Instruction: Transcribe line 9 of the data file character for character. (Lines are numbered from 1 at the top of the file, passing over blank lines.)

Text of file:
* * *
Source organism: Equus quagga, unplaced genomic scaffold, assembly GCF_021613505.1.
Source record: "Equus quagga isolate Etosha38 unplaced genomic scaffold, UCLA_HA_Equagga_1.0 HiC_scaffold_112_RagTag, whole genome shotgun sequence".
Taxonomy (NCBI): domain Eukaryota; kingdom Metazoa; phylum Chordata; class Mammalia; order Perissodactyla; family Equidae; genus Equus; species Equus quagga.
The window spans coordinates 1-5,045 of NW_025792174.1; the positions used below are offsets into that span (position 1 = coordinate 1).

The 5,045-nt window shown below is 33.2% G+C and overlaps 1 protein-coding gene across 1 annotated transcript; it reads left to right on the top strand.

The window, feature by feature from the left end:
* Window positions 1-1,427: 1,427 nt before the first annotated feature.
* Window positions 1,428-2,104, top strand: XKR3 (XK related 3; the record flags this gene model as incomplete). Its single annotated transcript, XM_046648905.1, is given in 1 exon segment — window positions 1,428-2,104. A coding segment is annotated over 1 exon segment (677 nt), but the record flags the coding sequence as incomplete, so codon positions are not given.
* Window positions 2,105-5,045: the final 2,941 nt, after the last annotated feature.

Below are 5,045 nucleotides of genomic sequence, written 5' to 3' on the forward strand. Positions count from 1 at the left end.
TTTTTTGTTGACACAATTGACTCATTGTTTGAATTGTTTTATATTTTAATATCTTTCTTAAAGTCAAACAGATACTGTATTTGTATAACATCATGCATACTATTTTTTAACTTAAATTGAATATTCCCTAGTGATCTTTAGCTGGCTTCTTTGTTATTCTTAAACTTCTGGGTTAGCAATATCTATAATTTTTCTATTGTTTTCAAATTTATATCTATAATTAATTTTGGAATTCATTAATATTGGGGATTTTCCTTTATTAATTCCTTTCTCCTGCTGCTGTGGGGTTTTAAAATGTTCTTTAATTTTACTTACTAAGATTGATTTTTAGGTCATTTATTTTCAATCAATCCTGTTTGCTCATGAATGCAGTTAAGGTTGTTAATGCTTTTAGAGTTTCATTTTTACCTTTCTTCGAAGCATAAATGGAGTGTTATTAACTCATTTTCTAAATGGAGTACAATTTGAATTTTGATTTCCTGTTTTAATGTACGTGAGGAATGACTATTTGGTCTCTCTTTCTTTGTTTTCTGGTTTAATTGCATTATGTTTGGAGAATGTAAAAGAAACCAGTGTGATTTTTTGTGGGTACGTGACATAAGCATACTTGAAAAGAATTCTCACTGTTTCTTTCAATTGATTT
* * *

* Window positions 2,105-5,045: the final 2,941 nt, after the last annotated feature.